Commentary: Be sure to make your voice heard: Cast your ballot


Issue Date: October 26, 2016
By Casey Gudel
Casey Gudel

There's no doubt this election cycle has been one for the books. Every day, there seems to be a new revelation on one of the presidential candidates—and it's never a good one. With this type of rhetoric, it would be easy to just write off the election.

Please don't! There is too much at stake in this election cycle.

Although the presidential election could be determined before voting ends in California on Tuesday, Nov. 8, there are still down-ballot races that need your attention. It is those races closer to home—our state Assembly and Senate races—that will be key to how Sacramento operates in the years to come, as well as how we can run our businesses and live our lives.

No one knows who is going to turn out to vote—that's the multimillion-dollar question—so be sure your voice is heard.

Across the state, a number of races feature two candidates from the same party on the ballot. You may be inclined to sit that race out, if there is no candidate from your party on that ballot—but this situation provides you leverage in choosing a more moderate candidate who is not dependent upon party leaders to make decisions.

When two candidates from the same party are running against each other in the general election, we have typically seen the moderate candidate as the one willing to ask questions, consult with experts on issues with which they're unfamiliar and make up their minds on their own.

Farm Bureau supports the open primary as a way of changing the face of government. Under the previous primary system, we saw more legislators elected from the extreme ends of the political spectrum. That made it very difficult to make the productive, pragmatic decisions in Sacramento that are needed to grow our economy. The old system also impeded open dialogue on the many important issues California needs to address.

The results from the 2012 and 2014 election cycles have been promising: The first two classes of legislators under this new system show signs of being more independent and ideologically moderate than most of those elected before them.

The upcoming election gives us one of the last opportunities until 2024 to build on the number of business-friendly Democrats in the state Legislature. Because voters overwhelmingly approved Proposition 28 in 2012, altering term limits to allow newly elected members to serve 12 years in either house of the Legislature, the number of open, contested seats significantly declines in coming years.

Equally as important as electing moderate Democrats in heavily Democratic districts is that this election cycle could be the tipping point for maintaining bipartisan representation in the Legislature. A key priority is ensuring no party achieves a two-thirds supermajority, which is required for approval of taxes and veto overrides on policy issues.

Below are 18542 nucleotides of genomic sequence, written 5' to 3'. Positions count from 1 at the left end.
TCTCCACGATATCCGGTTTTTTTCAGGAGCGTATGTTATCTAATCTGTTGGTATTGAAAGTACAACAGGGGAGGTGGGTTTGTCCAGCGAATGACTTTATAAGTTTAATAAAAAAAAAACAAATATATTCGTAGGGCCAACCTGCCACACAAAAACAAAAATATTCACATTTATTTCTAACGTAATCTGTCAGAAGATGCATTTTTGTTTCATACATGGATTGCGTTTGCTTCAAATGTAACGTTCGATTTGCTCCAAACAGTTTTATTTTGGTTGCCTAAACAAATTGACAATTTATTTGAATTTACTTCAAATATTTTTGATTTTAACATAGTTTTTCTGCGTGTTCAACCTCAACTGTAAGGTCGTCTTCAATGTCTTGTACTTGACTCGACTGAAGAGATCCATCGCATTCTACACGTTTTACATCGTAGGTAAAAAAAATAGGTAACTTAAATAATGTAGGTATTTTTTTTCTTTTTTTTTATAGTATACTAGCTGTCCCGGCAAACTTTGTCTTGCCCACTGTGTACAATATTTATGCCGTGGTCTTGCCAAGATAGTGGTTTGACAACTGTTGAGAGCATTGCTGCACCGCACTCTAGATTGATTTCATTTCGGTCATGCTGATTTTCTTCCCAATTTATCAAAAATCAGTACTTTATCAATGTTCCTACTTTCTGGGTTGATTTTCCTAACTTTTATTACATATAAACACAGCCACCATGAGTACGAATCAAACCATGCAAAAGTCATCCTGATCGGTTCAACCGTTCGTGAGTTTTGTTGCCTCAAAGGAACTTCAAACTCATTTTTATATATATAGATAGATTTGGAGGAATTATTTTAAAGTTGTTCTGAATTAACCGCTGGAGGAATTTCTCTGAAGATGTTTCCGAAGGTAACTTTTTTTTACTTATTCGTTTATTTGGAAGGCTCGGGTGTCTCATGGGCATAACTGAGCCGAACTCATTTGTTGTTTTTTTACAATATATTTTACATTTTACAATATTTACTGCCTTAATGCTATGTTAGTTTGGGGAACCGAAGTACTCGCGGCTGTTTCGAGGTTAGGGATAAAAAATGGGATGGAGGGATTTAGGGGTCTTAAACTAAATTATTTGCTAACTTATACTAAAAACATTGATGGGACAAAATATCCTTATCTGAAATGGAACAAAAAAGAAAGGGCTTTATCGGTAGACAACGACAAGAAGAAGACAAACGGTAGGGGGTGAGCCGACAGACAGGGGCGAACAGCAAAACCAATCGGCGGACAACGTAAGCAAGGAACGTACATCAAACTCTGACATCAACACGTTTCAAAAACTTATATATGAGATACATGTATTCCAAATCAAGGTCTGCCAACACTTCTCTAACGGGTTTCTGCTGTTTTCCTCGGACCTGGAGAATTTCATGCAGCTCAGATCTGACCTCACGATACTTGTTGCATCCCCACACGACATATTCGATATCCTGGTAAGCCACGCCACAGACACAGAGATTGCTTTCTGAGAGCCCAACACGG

With voter registration changing in a number of traditionally conservative areas in the state, coupled with a handful of seats that Republicans picked up in traditionally Democratic districts in the last cycle, Republicans will be challenged to maintain their numbers. Democrats need to pick up just two seats each in the Assembly and Senate to achieve a supermajority in both houses, so it is imperative that we protect Republican seats, in order to maintain bipartisan representation.

In the last week, you may have received a solicitation from FARM PAC®, the California Farm Bureau Fund to Protect the Family Farm. Your continued support helps us to achieve these goals of maintaining Republican seats and electing more business-friendly Democrats.

Along with candidates, there is also a glut of ballot measures on this General Election ballot; with the statewide measures alone, voters must make their way through 17 measures. That doesn't even take into account local measures. Farm Bureau has tried to take some of the guesswork out of it for you by providing the recommendations listed in our Voter Guide.

The California Farm Bureau Board of Directors does not take this job lightly; the measures are fully analyzed and discussed before taking a position. For example, some measures appear to be one thing on the surface, but when you dig deeper, the measure turns out to be flawed.

For example, Proposition 53 requires a statewide vote on large infrastructure expenditures in the state, something with which we would normally agree. However, the vagueness of the measure would only result in costly litigation and further delay important water storage projects. Similarly, Proposition 64, which relates to the legalization of recreational marijuana use, locks in future funding for the Department of Fish and Wildlife at record high levels.

No one knows for sure what the results will be from the Nov. 8 election. But one thing is for sure: You must exercise your right to vote, if you want to be counted. To fail to vote, whether due to apathy or discouragement, just gives the other side an easy victory.

Stand up for the Constitution. Stand up for your rights. Make your voice heard. Vote!

(Casey Gudel is political affairs manager for the California Farm Bureau Federation. She may be reached at cgudel@cfbf.com.)

Permission for use is granted, however, credit must be made to the California Farm Bureau Federation when reprinting this item.